Newton North makes jump in girls' soccer poll

October, 17, 2013
Central Catholic continues its run at the top of our statewide MIAA girls' soccer Top 20 poll after extending its perfect run to 12-0. The Raiders have allowed a preposterous one goal in 12 games this season, and that was way back on Sept. 9.

There was a lot of shake-up in the rankings this week after several big games between ranked teams on Saturday.

In one marquee match, Newton North shockingly beat up on Beverly and jumps into the No. 2 spot because of it. The 5-0 win was enough to allow the Tigers to move ahead of a Belchertown team that's similarly dominant out west. Nashoba also added a big victory over Lincoln-Sudbury, and the Chieftains, a perennial power in D1, move up into the Top 5.

Also jumping up into the Top 5 is Duxbury, which swept the season series with Whitman-Hanson and clinched its first Patriot League title since 2007. The Dragons beat Scituate, Whitman-Hanson, and Quincy in the past week and all without injured striker Emily Weimer, who has nearly 20 goals on the season.

Two teams dropped out of the rankings this week: Medfield and Needham. Both will be considered teams that no one wants to play in the tournament, but both have struggled to get victories in the last week.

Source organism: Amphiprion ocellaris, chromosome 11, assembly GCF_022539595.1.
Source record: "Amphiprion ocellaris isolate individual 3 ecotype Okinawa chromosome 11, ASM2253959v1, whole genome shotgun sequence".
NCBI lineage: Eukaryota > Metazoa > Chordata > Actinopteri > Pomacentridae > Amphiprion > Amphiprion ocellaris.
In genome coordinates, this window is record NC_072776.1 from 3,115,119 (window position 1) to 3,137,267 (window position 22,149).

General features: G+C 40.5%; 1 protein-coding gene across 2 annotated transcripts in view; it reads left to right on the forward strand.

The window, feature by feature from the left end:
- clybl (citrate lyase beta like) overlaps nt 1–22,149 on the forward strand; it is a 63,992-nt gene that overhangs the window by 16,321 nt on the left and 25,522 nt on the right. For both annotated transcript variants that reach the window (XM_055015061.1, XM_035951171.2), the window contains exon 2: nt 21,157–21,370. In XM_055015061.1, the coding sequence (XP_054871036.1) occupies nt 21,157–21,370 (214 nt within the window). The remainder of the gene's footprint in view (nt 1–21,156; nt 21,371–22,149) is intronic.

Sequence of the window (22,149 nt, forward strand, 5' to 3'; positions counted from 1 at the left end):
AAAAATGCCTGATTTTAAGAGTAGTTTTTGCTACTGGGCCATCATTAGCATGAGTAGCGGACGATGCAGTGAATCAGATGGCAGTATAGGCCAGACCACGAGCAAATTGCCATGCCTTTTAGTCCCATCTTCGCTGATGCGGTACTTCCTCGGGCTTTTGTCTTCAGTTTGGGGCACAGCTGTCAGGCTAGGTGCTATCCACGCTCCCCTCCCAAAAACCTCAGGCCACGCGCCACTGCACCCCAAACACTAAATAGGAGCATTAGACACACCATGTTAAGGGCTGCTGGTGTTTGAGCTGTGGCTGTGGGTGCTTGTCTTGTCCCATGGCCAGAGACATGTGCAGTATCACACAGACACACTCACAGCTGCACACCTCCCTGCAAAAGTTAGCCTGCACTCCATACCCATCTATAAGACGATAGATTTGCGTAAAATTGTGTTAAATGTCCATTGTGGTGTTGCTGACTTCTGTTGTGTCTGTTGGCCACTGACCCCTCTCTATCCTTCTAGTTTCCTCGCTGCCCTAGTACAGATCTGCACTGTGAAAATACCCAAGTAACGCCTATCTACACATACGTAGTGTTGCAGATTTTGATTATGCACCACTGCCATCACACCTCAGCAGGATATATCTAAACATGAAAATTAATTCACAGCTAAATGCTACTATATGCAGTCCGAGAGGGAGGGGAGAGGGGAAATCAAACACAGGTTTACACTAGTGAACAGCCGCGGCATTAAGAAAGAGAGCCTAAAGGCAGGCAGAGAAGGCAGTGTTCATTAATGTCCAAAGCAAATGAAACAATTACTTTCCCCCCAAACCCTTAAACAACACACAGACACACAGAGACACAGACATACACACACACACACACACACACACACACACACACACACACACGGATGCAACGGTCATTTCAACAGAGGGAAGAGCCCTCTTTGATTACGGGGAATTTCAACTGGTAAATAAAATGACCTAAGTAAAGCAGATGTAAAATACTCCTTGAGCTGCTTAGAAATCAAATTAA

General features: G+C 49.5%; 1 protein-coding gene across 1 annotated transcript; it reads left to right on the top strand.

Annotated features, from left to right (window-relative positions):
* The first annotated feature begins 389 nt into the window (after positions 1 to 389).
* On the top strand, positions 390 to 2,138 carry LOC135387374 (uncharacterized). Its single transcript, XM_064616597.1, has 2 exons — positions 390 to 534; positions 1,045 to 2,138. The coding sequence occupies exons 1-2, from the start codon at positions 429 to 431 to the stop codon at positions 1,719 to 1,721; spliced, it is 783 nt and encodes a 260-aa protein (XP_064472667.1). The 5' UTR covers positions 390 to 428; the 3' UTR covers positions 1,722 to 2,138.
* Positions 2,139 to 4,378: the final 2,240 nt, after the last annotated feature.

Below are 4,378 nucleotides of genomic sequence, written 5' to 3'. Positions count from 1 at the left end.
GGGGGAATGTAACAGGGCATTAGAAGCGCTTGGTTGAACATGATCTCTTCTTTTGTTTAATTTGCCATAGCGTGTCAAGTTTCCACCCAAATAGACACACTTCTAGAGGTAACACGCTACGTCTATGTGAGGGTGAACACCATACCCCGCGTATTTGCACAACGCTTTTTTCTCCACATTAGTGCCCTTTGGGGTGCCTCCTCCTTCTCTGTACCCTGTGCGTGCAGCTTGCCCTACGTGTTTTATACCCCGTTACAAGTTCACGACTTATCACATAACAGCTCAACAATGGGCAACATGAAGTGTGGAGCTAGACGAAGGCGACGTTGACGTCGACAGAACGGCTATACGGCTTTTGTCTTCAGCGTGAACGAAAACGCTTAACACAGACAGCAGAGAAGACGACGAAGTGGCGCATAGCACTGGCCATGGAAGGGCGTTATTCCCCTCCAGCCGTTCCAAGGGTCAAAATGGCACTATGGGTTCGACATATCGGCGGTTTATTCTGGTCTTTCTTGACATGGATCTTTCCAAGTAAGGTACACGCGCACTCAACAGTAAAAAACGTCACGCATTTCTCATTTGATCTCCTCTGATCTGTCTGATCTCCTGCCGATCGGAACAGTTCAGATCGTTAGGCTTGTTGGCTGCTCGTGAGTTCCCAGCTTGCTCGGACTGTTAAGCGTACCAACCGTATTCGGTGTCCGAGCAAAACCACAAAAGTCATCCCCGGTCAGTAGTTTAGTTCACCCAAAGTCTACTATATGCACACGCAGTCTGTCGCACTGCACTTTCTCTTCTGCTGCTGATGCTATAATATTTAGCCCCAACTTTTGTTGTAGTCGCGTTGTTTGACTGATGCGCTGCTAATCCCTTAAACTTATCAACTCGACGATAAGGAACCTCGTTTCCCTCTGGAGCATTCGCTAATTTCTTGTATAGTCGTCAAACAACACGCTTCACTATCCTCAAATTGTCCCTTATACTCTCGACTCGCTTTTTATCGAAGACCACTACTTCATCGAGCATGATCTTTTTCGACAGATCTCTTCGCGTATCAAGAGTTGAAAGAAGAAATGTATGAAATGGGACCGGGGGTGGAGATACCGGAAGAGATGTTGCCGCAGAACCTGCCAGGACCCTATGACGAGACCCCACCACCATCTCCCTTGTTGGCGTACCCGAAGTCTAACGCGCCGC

Jumping into the Top 20 are Medway, which is near the top of the TVL, and Algonquin, which tied Nashoba on Tuesday.

The parity in the girls' game is impressive as a number of teams could be considered Top 20-caliber (i.e., Canton or North Attleborough from the Hockomock or Wilmington and Winchester of the Middlesex) and this should lead to a lot of excitement and more than a few upsets come tourney time.

For this week's complete Top 20 poll, click HERE.
The Patriot League recently announced its softball All-Star teams.

Here's a look at the list, as provided by Silver Lake athletic director Martha Jamieson:

Editor's note: League all-star lists may be sent to editors Scott Barboza ( or Brendan Hall (

Keenan Division:
Abby Alexiades, Jr. 3B, Silver Lake
Angelina Avitabile, Soph. C, Quincy
Alex Barone, Sr. C, Silver Lake
Maddie Barone, Frosh. P, Silver Lake
Saxon Bresnahan, Soph. P, Quincy
Emily Colton, Jr. SS, Silver Lake
Brianna Connolly, Sr. OF, Duxbury
Christina Curley, Sr. SS, Duxbury
Caitlin Hughes, Soph. C, Whitman-Hanson